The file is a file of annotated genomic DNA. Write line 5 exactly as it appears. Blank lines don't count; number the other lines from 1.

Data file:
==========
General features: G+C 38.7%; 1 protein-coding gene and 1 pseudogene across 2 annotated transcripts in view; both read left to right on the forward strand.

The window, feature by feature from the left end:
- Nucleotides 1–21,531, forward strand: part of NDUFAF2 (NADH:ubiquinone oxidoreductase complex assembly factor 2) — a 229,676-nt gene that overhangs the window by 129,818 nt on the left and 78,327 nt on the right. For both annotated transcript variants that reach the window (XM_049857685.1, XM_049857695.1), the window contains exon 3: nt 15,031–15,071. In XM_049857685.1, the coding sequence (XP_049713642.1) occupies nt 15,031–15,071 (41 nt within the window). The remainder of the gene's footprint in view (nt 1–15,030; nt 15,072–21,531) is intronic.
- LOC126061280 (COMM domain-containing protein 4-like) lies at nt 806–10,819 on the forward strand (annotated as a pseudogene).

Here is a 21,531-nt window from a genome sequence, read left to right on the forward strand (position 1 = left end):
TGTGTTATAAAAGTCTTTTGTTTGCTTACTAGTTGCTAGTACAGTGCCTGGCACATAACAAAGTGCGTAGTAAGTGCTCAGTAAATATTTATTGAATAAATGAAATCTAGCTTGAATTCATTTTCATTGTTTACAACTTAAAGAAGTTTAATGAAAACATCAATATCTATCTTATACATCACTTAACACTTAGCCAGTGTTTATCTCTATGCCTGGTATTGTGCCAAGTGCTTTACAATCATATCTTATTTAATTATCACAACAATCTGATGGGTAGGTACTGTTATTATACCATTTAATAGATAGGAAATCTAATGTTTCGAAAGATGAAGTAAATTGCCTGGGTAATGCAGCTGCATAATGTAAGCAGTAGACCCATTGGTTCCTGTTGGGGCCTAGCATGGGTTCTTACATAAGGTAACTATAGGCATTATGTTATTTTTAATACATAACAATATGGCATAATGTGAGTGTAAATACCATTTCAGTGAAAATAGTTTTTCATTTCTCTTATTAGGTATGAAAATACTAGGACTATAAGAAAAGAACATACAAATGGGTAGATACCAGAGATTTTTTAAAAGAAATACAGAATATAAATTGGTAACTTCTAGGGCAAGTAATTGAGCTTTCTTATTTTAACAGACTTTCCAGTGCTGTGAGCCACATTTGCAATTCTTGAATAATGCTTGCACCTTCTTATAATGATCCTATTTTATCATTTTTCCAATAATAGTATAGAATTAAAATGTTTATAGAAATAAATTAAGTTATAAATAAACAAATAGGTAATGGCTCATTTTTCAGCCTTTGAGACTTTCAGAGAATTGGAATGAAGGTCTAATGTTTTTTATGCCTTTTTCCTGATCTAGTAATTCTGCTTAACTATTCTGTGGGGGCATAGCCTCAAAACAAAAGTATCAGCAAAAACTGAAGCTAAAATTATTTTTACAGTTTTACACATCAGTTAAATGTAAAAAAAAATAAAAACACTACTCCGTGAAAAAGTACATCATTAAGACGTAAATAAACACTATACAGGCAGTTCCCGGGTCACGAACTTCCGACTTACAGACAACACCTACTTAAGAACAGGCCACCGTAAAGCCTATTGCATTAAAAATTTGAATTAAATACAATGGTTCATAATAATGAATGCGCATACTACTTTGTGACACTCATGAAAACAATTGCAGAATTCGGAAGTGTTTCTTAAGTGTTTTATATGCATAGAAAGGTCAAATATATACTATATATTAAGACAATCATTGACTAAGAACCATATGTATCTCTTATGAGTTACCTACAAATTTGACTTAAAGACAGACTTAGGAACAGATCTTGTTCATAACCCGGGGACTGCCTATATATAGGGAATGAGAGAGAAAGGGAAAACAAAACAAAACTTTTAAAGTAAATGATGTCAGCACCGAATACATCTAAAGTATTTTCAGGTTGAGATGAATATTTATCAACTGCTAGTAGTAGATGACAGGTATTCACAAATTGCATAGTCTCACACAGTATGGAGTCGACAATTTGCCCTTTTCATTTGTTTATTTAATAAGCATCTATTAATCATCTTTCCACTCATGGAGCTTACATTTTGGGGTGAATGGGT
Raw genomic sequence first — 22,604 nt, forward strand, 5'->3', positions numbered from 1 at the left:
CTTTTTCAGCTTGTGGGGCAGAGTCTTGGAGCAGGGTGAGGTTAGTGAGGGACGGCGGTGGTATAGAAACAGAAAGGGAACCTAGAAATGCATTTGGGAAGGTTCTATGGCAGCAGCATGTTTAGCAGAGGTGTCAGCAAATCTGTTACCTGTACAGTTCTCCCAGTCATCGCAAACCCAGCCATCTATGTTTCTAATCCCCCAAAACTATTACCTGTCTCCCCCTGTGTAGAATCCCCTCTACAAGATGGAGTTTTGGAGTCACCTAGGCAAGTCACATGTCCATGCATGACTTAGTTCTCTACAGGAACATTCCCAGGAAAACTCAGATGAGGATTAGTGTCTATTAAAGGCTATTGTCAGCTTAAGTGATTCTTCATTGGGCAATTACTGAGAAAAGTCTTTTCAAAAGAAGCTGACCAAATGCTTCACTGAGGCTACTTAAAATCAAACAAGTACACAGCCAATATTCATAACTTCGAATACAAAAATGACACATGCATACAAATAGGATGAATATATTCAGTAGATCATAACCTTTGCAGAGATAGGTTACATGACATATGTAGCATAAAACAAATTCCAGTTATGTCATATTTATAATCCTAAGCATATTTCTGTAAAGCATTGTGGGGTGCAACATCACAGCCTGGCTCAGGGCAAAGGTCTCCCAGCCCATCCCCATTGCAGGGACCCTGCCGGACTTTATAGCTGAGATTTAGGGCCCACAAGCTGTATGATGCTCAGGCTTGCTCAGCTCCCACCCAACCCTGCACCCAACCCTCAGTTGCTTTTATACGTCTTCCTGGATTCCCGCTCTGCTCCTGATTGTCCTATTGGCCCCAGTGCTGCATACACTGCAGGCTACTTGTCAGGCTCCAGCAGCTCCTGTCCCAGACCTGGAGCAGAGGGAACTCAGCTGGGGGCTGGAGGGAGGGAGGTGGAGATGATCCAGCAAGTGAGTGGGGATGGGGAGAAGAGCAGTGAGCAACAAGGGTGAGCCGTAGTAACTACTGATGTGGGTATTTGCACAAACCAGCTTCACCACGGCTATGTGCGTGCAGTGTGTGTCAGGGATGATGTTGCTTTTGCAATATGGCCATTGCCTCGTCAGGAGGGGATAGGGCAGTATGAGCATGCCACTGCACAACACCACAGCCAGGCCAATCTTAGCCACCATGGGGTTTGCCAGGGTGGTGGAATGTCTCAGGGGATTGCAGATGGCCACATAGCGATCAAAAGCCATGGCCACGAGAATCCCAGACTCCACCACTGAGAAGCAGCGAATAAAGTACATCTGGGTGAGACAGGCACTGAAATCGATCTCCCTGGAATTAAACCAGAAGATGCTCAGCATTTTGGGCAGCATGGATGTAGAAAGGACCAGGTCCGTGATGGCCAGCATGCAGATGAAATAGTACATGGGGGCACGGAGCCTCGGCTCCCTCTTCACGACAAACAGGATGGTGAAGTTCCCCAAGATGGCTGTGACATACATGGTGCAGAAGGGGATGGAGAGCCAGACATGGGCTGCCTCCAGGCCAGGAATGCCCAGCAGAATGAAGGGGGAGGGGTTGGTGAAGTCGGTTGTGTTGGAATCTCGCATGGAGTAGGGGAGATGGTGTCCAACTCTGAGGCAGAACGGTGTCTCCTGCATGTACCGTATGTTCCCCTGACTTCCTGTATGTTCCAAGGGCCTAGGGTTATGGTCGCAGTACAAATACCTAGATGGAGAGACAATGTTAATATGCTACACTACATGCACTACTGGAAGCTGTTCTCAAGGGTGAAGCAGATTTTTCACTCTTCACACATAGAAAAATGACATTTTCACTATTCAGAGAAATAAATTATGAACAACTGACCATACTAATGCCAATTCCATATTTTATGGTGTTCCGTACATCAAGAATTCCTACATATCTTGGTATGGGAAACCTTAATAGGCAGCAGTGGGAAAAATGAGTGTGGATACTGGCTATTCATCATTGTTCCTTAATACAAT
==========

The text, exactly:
Here is a 21,531-nt window from a genome sequence, read left to right on the forward strand (position 1 = left end):